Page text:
These could be the good old days.

The day of the red feathers

We were walking down to the shops one early evening at the start of May. We were on the street two down from ours, a quiet, broad street where there’s a school and some flats and a closed-down shop and a beautiful old building that used to be a church, when we saw the red feathers.

There were many, many of them everywhere – they’d been blown all along the pavements, sticking in the bushes and trees and weeds and cracks, in the ivy and in the gutter, bright, scarlet feathers between about 3 and 10cm long. They were the same kind you get in feather boas – it was as though someone had got one (or even two, the number of feathers there still were, maybe two had had a fight) and ripped it to shreds, floating, bright red, fluffy carnage in the middle of the street. That was something I noticed, there didn’t seem to be more on one side or at one end of the street; they were so spread out that you couldn’t tell where they’d started from, there didn’t seem to be an epicentre. Like rain.

I kept seeing the red feathers, fewer and farther between, whenever I was walking around our area for the next few weeks, it felt like whenever I’d look down I’d see one. The winds took them and scattered them, and the sun and rain bleached them – I think they must have been white and had been dyed to be so bright in the first place, and gradually they become more pink and pale, fading like bruises, until you wouldn’t realise they were the same ones unless you’d seen them all that day. The stems or stalks in the middle, the harder parts, the spines of the feathers, they stayed redder for longer but mostly they got broken.

It’s been three weeks now, or thereabouts, and I still see one or two around the place. The only ones left now are caught up in something, mostly wrapped around weeds or tangled into fences. I saw one today, straggly and faint, sadly clinging to a little clump of alyssum that was growing at the bottom of a doorstep. That made me realise that I hadn’t thought about alyssum in a long, long time; I remember a big carpet of it around the edges of flowerbeds and pots in the garden of my maternal grandparents, who, I realised when reading something Sarah had written yesterday, I don’t speak or write to enough. I have a lot of good memories of being a child in their garden; I told my grandmother this – I bought her a card with a botanical illustration of a passion flower on it because it reminded me of her and there – and, my mother told me, made her cry, but in a good way.

Alyssum, then – it’s simple and understated and I used to like the smallness of it and the scent, but mostly the name, I think. They called it sweet alyssum, or maybe that was the variety, and made a thing of how it sounded like ‘sweet Alice’. Perhaps that was what I thought it was or should be called, how I’d have spelled it if I didn’t know: alice-um. But I was always good at reading, and I always used to like reading seed packets and catalogues, so on the other hand perhaps I knew how to spell it before I knew what it was. That’s how I can spell all the flowers: helianthus, delphinium, hydrangea, even fuchsia, which I remember was one of the hardest but one I liked a lot so I had to learn. Mr Fothergill’s seed packets and Cicely Mary Barker’s flower fairies; between the two of them my horticultural literacy was assured.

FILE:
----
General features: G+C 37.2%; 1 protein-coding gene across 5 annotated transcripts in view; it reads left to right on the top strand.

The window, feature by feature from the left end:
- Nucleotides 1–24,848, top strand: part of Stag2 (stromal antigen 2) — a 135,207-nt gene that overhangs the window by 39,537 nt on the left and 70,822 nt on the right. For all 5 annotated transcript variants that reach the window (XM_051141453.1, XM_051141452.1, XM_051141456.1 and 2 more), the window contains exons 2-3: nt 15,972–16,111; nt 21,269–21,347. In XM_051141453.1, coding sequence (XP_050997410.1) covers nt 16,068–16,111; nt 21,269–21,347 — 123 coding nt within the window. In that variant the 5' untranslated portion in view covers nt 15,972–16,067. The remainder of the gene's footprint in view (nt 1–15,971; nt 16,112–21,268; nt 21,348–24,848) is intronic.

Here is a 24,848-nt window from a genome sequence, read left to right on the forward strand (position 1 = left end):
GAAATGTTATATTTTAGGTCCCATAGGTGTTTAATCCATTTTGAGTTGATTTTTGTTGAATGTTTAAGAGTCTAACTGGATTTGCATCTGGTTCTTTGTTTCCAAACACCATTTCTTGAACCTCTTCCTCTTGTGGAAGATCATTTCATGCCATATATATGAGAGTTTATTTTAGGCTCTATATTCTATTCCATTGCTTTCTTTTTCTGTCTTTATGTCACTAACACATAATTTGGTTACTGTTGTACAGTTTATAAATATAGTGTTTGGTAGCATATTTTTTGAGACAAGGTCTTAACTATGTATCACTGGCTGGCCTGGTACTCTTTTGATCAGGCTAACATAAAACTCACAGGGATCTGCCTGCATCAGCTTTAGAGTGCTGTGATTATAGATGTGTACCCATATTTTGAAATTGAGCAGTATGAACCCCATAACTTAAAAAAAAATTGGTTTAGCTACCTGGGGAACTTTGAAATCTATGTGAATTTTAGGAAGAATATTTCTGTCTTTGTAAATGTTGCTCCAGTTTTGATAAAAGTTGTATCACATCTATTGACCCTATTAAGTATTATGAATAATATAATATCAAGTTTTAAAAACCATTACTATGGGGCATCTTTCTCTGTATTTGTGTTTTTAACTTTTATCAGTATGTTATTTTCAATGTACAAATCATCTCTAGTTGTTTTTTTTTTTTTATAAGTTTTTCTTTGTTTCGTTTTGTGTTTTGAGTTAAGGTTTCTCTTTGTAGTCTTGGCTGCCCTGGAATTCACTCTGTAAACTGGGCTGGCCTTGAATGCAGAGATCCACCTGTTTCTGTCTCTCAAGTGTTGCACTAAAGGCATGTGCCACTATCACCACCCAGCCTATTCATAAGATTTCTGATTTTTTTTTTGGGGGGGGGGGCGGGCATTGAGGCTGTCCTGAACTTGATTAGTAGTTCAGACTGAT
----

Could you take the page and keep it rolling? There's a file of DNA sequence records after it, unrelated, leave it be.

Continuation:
Those long sunny days that I remember in their garden being small, the school holidays, I would be with my brother and sometimes my cousins. Or on weekends in London, in the magnificent garden of my dad’s great-grandmother, a warm and tiny woman. She died when I was thirteen and she was ninety-seven. Her garden was tidy, almost formal, but if you knew where to look, which of course we did, it was bursting with life and more importantly fruit; apples, plums, gooseberries, redcurrants, and most wonderfully a mulberry tree. Me and my brother and my other cousins this time, my London Jewish ones. We’d stuff ourselves with mulberries, plump, dark and intense, and she’d warn us that we’d get tummy aches but mostly we just got sticky purple juice everywhere. It was before I ever had a sister; a sister with a flower name or otherwise. I wonder if there was a time when I would think about flowers, or leaves, and not feel even just a tiny bit sad. A time before loss, I suppose. I wonder if anybody does, or can.

At times like these I think it’s strange how symbolism doesn’t work on things outside of your head; it’s strange the difference in accountability between the imaginary and the real. If I’d dreamed all this, the story of the red feathers and the spring alyssum, you’d say that everything meant something; perhaps the feathers were some metaphor for… K, or time, and the red was because of my phobia that I’d been thinking and worrying about, and the fading was because of me worrying about being trapped in my job, and so on and so forth. Everything would have its place, everything its reason. But I didn’t dream it, it just happened one day in the street, and so it doesn’t have all that neat translation or explanation, it doesn’t have to be reasonable or reasoned with.

I didn’t mean this to be sad.

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